Many dentists and consultants tell new practice owners to hold back on treatment recommendations during the first one to two years in ownership. Their advice is to spend your efforts getting to know and building relationships with your patients; then, after you have a good foundation, you can start bringing up treatment that you think patients need.
Although I can understand the rationale behind this, I think this is one of the biggest bits of hogwash out there. If patients need treatment, they need treatment. Is the clinical condition of a patient’s dentition different depending on how well you know them? Of course this sounds ridiculous, but that’s what is being suggested.
This is suggested out of fear of scaring off patients if the treatment recommendations are different from the previous dentist’s. Let’s talk through this.
In my practice, this was the No. 1 reason for my immediate increase in production. We almost doubled in the first month, but we had no increase in number of new patients. Our rapid boost came from diagnosis, treatment planning and case acceptance. We lost hardly any existing patients.
One of the greatest keys to this is the role that I see myself in as a dentist. I don’t see myself as a high-pressure salesman, or the dentist who has a responsibility for his patients to have perfect teeth. I see myself as having the duty of informing my patients of what I see, letting them know what their options are and helping them commit to a plan.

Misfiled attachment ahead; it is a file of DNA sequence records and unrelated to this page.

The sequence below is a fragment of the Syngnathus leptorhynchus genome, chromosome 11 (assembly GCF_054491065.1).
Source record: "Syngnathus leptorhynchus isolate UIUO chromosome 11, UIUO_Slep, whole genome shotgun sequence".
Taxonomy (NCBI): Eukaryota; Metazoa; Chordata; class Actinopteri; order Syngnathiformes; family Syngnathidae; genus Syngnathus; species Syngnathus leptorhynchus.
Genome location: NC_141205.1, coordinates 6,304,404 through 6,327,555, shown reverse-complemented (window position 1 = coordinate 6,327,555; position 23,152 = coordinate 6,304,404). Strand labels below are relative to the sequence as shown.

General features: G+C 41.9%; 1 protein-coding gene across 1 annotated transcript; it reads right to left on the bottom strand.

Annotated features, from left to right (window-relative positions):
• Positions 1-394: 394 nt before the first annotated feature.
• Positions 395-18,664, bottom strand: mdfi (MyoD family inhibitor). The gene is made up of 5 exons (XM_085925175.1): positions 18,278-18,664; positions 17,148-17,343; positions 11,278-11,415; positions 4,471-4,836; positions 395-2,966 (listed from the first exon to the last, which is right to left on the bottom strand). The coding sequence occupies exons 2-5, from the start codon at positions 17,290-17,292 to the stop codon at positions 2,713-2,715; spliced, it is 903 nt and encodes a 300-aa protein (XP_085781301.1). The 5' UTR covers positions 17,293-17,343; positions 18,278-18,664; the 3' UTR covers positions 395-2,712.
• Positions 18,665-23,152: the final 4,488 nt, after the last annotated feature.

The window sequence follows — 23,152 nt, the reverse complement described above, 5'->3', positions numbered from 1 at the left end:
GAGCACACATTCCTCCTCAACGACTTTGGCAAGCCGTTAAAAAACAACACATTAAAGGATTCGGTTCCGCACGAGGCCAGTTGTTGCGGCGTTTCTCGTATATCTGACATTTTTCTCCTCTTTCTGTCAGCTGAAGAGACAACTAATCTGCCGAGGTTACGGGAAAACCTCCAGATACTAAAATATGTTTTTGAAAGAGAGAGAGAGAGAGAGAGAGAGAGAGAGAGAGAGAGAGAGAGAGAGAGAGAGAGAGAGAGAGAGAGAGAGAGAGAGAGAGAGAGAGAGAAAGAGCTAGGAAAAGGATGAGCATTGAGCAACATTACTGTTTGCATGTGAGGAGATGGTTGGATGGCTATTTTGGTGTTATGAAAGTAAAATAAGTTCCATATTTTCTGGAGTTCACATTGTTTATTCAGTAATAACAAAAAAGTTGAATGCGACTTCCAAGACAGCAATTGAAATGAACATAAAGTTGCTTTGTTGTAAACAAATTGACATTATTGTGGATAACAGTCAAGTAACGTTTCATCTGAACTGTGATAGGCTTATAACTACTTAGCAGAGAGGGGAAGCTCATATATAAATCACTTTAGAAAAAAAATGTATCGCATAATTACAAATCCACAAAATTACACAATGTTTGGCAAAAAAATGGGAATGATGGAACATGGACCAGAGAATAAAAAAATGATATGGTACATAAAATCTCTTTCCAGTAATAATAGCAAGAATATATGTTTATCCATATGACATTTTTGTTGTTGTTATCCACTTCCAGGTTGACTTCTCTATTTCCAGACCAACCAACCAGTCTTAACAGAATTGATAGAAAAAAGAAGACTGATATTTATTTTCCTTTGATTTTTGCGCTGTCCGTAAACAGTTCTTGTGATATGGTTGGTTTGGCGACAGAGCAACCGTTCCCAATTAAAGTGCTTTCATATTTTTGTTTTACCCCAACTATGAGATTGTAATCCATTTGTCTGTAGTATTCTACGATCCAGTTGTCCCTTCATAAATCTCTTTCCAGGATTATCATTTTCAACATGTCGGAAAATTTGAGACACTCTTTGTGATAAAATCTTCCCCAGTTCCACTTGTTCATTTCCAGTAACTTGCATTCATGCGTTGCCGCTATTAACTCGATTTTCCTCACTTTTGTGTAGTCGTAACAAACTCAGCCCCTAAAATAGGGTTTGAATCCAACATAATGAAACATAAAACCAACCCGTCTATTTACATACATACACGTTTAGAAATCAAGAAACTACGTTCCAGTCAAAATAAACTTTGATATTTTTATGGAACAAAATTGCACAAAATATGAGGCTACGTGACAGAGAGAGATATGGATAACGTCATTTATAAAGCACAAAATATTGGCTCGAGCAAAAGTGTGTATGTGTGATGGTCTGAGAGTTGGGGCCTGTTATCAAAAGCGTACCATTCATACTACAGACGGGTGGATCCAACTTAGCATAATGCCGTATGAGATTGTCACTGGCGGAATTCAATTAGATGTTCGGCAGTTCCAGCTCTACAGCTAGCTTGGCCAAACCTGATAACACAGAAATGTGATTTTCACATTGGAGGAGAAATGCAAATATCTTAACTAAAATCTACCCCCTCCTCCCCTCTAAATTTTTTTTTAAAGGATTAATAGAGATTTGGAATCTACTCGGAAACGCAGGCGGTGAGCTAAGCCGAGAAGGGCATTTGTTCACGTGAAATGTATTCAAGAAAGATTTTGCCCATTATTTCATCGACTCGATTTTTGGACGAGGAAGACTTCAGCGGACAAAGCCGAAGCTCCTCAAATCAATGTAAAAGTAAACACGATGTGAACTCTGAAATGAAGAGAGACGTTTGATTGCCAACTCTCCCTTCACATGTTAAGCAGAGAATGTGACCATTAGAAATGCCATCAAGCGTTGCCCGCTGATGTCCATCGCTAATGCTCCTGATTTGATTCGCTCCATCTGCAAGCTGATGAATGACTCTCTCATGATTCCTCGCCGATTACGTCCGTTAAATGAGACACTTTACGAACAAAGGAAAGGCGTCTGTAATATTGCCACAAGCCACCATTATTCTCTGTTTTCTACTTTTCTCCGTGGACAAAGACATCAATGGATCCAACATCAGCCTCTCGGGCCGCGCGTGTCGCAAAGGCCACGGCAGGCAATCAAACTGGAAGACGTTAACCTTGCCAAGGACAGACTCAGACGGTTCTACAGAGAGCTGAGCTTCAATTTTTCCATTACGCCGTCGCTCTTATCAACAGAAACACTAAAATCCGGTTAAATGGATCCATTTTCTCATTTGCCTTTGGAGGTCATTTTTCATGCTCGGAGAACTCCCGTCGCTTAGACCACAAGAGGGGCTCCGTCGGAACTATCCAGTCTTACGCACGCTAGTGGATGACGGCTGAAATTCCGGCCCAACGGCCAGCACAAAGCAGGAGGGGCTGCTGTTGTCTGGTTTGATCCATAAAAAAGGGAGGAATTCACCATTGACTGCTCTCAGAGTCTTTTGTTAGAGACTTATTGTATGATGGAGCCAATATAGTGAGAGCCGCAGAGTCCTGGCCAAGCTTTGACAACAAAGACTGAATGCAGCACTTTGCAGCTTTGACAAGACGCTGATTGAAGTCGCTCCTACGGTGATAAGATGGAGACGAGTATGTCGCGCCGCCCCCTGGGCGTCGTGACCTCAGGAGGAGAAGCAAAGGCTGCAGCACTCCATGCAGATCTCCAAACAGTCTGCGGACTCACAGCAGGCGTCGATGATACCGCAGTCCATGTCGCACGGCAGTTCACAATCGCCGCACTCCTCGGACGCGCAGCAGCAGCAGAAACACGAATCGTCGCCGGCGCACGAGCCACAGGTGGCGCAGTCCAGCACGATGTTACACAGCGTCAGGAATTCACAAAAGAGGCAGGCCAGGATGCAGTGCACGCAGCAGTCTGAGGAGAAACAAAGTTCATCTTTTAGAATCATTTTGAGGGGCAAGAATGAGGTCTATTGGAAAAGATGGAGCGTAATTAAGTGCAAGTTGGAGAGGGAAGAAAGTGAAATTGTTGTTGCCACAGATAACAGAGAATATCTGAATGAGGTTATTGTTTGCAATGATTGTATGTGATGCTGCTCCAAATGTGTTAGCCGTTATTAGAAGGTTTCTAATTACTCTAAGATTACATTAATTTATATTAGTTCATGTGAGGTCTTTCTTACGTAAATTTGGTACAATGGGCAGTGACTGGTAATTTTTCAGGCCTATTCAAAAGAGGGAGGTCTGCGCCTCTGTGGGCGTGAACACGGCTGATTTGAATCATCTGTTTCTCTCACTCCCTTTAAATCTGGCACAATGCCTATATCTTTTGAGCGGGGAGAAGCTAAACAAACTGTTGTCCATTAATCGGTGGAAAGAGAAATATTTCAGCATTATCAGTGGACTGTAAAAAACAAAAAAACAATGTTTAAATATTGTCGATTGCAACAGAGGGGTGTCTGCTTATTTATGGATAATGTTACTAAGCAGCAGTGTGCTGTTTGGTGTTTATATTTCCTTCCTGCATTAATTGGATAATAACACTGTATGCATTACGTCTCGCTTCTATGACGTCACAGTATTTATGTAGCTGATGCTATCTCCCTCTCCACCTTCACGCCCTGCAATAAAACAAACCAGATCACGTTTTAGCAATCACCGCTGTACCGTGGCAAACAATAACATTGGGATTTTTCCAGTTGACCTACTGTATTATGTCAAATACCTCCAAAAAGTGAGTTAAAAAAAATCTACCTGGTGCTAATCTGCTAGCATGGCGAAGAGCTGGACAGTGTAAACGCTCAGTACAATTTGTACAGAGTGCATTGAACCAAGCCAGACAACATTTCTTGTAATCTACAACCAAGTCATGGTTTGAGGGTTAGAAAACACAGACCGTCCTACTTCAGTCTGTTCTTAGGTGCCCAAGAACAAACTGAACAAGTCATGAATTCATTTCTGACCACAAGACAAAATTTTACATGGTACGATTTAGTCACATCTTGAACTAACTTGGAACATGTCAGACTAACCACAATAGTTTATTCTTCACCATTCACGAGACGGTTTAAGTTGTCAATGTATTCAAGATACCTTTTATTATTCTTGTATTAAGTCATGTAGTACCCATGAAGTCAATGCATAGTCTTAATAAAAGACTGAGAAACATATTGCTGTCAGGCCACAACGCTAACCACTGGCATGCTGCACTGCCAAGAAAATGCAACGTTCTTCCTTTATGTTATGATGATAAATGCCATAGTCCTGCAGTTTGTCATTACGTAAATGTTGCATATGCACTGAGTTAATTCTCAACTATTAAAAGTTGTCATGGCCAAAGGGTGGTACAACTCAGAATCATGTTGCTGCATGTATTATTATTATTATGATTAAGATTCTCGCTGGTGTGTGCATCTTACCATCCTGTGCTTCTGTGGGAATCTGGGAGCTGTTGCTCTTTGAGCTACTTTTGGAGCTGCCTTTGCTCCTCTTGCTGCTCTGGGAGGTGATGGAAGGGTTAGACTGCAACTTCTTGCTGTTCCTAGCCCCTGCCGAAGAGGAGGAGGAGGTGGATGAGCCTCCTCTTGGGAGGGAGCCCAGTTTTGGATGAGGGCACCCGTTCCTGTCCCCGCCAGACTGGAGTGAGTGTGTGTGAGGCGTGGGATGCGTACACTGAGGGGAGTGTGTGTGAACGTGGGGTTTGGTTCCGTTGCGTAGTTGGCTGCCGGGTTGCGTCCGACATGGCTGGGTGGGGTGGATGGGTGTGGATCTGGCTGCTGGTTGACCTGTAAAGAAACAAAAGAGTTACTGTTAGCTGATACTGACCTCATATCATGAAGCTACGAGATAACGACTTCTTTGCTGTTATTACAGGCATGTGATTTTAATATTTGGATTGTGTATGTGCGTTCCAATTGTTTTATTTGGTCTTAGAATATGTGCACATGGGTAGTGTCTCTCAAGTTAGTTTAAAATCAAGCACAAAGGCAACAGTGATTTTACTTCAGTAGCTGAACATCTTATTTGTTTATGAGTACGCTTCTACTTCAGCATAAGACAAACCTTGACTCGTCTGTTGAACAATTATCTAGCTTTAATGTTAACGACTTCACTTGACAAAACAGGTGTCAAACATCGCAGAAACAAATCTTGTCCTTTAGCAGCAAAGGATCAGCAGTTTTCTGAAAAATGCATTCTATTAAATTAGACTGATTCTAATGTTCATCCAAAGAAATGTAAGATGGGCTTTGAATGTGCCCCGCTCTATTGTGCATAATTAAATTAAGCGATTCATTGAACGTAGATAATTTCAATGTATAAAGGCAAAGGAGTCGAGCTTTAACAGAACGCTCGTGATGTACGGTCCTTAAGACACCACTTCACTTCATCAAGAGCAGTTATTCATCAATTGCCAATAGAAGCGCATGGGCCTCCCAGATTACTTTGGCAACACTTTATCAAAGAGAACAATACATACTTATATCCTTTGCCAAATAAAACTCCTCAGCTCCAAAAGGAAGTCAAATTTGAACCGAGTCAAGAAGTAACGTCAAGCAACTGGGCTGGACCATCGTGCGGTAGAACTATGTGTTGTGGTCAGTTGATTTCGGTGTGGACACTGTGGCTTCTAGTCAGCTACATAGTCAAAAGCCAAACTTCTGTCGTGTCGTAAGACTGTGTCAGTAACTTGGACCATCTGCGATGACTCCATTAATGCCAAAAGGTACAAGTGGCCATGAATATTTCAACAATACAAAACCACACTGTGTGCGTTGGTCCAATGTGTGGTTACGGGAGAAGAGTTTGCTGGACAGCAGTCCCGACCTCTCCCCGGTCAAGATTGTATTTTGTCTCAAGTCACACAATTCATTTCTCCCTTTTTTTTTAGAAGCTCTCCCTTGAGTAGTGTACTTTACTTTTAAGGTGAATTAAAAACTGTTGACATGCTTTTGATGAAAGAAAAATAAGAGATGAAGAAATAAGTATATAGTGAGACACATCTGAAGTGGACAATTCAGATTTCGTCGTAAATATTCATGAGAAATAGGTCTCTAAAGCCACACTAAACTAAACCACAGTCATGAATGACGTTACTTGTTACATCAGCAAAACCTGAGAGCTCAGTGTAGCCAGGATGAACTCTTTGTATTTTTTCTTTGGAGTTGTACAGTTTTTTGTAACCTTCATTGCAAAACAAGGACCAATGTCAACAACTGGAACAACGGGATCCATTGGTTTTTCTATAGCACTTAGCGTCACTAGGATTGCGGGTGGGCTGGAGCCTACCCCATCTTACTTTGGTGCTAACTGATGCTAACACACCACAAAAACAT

When meeting new patients for the first time, spend a few minutes getting to know them. Learn what they enjoy most in life. Do they have a family? Pets? What do they do for work? Favorite hobby? Favorite vacation place? Even if you’re scrambling for time, act like getting to know that patient is the only thing on the agenda for the day.
After that, I’ll let them know that I’m going to take a very thorough look during my exam, will make some notes, and then sit them back up to discuss it with them. After diagnosing what I see and taking pictures, we’ll begin to discuss everything and what the patients’ options are.
If the patient has been coming to the practice for quite some time, I’ll often preface with, “I’m taking a hard look at things and have some options for you that will give you the best chance of having your teeth last the rest of your life.” Most patients want to keep their teeth for the rest of their life, so this is an easy point for them to agree with.